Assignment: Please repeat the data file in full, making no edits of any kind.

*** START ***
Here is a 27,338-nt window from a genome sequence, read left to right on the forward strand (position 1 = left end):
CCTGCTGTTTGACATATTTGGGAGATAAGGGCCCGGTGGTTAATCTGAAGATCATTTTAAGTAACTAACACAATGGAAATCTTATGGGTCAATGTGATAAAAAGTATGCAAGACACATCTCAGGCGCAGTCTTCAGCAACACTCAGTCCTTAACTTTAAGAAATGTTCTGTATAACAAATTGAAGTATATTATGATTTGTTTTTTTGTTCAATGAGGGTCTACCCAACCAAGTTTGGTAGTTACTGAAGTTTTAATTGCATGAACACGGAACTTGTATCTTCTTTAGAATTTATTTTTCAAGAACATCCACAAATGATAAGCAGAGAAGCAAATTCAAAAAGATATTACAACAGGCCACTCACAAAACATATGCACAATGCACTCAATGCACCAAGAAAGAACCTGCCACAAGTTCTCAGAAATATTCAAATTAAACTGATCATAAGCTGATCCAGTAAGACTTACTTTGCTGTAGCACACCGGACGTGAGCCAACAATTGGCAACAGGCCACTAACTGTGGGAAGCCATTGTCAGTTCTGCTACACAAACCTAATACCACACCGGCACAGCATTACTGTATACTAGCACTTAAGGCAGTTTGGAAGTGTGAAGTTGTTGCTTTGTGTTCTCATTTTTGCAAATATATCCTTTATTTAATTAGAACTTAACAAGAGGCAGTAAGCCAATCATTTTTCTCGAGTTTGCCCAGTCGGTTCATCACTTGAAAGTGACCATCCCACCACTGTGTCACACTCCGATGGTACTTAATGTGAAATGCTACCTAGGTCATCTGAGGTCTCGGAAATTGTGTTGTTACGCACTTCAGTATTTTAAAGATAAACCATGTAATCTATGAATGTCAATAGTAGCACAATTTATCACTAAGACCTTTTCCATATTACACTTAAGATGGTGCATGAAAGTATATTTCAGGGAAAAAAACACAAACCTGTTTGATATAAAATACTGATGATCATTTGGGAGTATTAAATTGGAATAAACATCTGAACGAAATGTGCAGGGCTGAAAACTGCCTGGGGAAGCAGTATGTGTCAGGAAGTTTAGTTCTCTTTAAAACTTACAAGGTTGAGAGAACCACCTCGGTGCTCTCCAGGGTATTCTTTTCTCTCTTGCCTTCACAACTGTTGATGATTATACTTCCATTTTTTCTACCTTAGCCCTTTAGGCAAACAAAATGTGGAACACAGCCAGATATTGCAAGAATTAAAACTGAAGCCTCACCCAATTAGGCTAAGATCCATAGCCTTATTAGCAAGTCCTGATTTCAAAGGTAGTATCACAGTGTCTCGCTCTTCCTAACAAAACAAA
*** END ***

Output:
Here is a 27,338-nt window from a genome sequence, read left to right on the forward strand (position 1 = left end):
CCTGCTGTTTGACATATTTGGGAGATAAGGGCCCGGTGGTTAATCTGAAGATCATTTTAAGTAACTAACACAATGGAAATCTTATGGGTCAATGTGATAAAAAGTATGCAAGACACATCTCAGGCGCAGTCTTCAGCAACACTCAGTCCTTAACTTTAAGAAATGTTCTGTATAACAAATTGAAGTATATTATGATTTGTTTTTTTGTTCAATGAGGGTCTACCCAACCAAGTTTGGTAGTTACTGAAGTTTTAATTGCATGAACACGGAACTTGTATCTTCTTTAGAATTTATTTTTCAAGAACATCCACAAATGATAAGCAGAGAAGCAAATTCAAAAAGATATTACAACAGGCCACTCACAAAACATATGCACAATGCACTCAATGCACCAAGAAAGAACCTGCCACAAGTTCTCAGAAATATTCAAATTAAACTGATCATAAGCTGATCCAGTAAGACTTACTTTGCTGTAGCACACCGGACGTGAGCCAACAATTGGCAACAGGCCACTAACTGTGGGAAGCCATTGTCAGTTCTGCTACACAAACCTAATACCACACCGGCACAGCATTACTGTATACTAGCACTTAAGGCAGTTTGGAAGTGTGAAGTTGTTGCTTTGTGTTCTCATTTTTGCAAATATATCCTTTATTTAATTAGAACTTAACAAGAGGCAGTAAGCCAATCATTTTTCTCGAGTTTGCCCAGTCGGTTCATCACTTGAAAGTGACCATCCCACCACTGTGTCACACTCCGATGGTACTTAATGTGAAATGCTACCTAGGTCATCTGAGGTCTCGGAAATTGTGTTGTTACGCACTTCAGTATTTTAAAGATAAACCATGTAATCTATGAATGTCAATAGTAGCACAATTTATCACTAAGACCTTTTCCATATTACACTTAAGATGGTGCATGAAAGTATATTTCAGGGAAAAAAACACAAACCTGTTTGATATAAAATACTGATGATCATTTGGGAGTATTAAATTGGAATAAACATCTGAACGAAATGTGCAGGGCTGAAAACTGCCTGGGGAAGCAGTATGTGTCAGGAAGTTTAGTTCTCTTTAAAACTTACAAGGTTGAGAGAACCACCTCGGTGCTCTCCAGGGTATTCTTTTCTCTCTTGCCTTCACAACTGTTGATGATTATACTTCCATTTTTTCTACCTTAGCCCTTTAGGCAAACAAAATGTGGAACACAGCCAGATATTGCAAGAATTAAAACTGAAGCCTCACCCAATTAGGCTAAGATCCATAGCCTTATTAGCAAGTCCTGATTTCAAAGGTAGTATCACAGTGTCTCGCTCTTCCTAACAAAACAAA